TOP NEWS: Nat’l Security / Foreign Affairs: June 4, 2012
- Political Clashes on Mubarak and Aides
- Tiananmen anniversary: China arrests activists
- Assad Condemns Houla Massacre, Blaming Terrorists
- Iran Sanctions ‘Biting,’ Says Deputy Sec. of the Treasury
- Brutal killing marked new low in Syrian uprising
Political Clashes and Vow of Appeal in Verdict on Mubarak and Aides - David D. Kirkpatrick, NY Times
Egypt’s military-led government said Sunday that it would appeal the weak verdicts delivered by a court on Saturday against former President Hosni Mubarak, his sons and top security officials of his government — verdicts that have intensified the polarization gripping Egypt two weeks before the runoff to decide Egypt’s first competitive presidential race.
Tiananmen anniversary: China arrests activists – BBC
China has arrested activists and placed others under increased surveillance to stop them from marking the anniversary of the Tiananmen Square crackdown. Searches on social media sites have also been restricted to try to prevent any reference to the 1989 events.
Assad Condemns Houla Massacre, Blaming Terrorists – Neil MacFarquhar, NY Times
President Bashar al-Assad denied Sunday that the Syrian government played a role in the massacre in the village of Houla, using his first speech in five months to reiterate his line that foreigners were fomenting the violence in Syria.
Iran Sanctions ‘Biting,’ Says Deputy Secretary of the Treasury David Cohen – Huffington Post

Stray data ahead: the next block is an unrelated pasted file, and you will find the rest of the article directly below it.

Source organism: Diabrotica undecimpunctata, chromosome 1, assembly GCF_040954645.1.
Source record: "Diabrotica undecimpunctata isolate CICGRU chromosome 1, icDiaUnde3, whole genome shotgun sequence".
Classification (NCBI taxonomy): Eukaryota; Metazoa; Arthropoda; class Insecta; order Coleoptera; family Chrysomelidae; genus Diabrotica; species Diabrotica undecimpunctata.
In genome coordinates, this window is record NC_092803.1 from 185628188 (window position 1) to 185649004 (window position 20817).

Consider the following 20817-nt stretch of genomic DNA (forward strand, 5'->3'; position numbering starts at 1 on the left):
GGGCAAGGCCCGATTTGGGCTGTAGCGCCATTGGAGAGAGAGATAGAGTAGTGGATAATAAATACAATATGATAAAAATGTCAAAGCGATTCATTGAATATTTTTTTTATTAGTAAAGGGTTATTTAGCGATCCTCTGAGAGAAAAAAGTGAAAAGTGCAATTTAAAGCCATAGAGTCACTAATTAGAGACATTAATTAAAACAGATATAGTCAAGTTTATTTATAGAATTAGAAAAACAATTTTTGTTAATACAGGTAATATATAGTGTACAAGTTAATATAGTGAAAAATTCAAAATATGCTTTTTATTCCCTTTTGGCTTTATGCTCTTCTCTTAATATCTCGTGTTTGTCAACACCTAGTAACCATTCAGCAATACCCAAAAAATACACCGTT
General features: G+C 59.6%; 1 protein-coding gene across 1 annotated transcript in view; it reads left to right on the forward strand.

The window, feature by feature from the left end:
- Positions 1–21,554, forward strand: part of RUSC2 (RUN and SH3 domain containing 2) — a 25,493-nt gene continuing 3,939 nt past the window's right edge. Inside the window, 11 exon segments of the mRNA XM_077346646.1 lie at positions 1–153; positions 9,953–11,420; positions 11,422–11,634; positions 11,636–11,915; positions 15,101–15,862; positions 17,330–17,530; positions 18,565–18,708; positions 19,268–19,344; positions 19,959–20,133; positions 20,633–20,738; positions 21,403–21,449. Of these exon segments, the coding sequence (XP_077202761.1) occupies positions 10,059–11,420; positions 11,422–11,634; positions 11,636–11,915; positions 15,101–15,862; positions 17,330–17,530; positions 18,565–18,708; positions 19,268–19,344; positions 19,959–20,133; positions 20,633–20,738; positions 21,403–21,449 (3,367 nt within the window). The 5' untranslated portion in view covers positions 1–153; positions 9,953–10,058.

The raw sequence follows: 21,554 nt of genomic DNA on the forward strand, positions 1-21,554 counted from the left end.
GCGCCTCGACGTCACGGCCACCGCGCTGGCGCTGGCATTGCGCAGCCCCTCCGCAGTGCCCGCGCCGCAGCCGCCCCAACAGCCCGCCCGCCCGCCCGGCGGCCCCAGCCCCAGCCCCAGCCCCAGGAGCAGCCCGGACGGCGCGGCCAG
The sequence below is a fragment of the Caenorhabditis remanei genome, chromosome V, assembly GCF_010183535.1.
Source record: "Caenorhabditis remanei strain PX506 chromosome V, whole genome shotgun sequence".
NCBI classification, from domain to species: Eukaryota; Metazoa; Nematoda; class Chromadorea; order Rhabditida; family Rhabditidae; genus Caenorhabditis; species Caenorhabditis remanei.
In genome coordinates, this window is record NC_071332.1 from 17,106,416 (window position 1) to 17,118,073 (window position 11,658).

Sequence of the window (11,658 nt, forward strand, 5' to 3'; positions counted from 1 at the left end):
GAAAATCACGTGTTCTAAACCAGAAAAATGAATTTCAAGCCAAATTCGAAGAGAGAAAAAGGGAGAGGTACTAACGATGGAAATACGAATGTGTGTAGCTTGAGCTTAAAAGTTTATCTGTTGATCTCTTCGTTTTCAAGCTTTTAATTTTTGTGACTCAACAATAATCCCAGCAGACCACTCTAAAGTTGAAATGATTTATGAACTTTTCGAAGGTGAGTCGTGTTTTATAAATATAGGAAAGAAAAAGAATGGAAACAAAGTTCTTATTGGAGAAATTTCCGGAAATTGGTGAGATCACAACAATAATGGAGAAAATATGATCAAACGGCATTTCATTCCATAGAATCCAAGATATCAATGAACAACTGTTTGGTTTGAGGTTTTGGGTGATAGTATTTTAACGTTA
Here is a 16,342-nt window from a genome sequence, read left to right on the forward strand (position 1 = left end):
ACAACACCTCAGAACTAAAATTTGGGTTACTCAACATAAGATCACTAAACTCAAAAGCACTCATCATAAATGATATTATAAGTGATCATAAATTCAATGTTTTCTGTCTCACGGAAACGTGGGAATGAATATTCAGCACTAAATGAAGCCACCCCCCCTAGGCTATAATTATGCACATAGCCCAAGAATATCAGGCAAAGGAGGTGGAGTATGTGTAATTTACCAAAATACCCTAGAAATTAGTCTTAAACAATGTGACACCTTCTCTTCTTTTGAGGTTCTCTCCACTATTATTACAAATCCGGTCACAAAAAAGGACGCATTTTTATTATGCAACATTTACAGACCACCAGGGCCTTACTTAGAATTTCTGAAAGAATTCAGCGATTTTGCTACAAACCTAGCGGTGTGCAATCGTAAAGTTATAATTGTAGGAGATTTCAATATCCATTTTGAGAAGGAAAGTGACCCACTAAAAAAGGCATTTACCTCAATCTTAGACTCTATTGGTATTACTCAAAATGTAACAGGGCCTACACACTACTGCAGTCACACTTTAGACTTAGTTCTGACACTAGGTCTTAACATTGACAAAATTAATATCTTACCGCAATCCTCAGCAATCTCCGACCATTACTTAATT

A senior U.S. official says sanctions on Iran are biting, but more will be done to pressure the Islamic Republic over its nuclear program. David Cohen, who is the Treasury Department’s undersecretary for terrorism and financial intelligence, told Israel’s Army Radio on Monday, “The sanctions are having an impact on Iran, but I also recognize that more needs to be done. And we are intent on doing more.”
Brutal killing of at least 108 in Houla marked new low in Syrian uprising - Washington Post, Liz Sly and Joby Warrick
It was midday on a Friday, and all across Syria protesters were gathering for the anti-government demonstrations that have become a weekly routine since the uprising against President Bashar al-Assad’s rule began 14 months ago. In Houla, in central Syria, this was to be a Friday like no other. By the end of the day, at least 108 people were dead, some of them killed by shelling, but most of them slaughtered in their homes. Women and children were shot at close range.
23 years after Tiananmen, calls for political reform still ring - Jonathan Manthorpe, Vancouver Sun
After 30 years of soar-away growth, China’s economy is slowing to a crawl and the questions are whether it can be revived under the current sys-tem of authoritarian capitalism or whether fundamental political reform is necessary for further advances. Today is the 23rd anniversary of the Tiananmen Square massacre on June 4, 1989, when troops crushed a nationwide uprising demanding political reform.
Where did the PA’s money go? – Barry Rubin, Jerusalem Post
Palestinian Authority Prime Minister Salam Fayyad says that his regime is short of funds. And meanwhile a reader asks me: “Can you please explain to me why 20 years after Oslo and billions in dollars in foreign aid, the Palestinian Authority still has not built modern hospitals? Or rather, why do the donor countries pour money down the PA drain without expecting even some face-saving results?” Good question. Short answer: Swiss bank accounts.
How to Repair the U.S. Pakistan Relationship - Bruce Riedel, Daily Beast
Pakistani-American relations are broken. President Obama refused to meet with President Asif Ali Zardari at the Chicago NATO summit last month. The new head of Pakistani intelligence—the ISI—canceled his trip to Langley to see the CIA.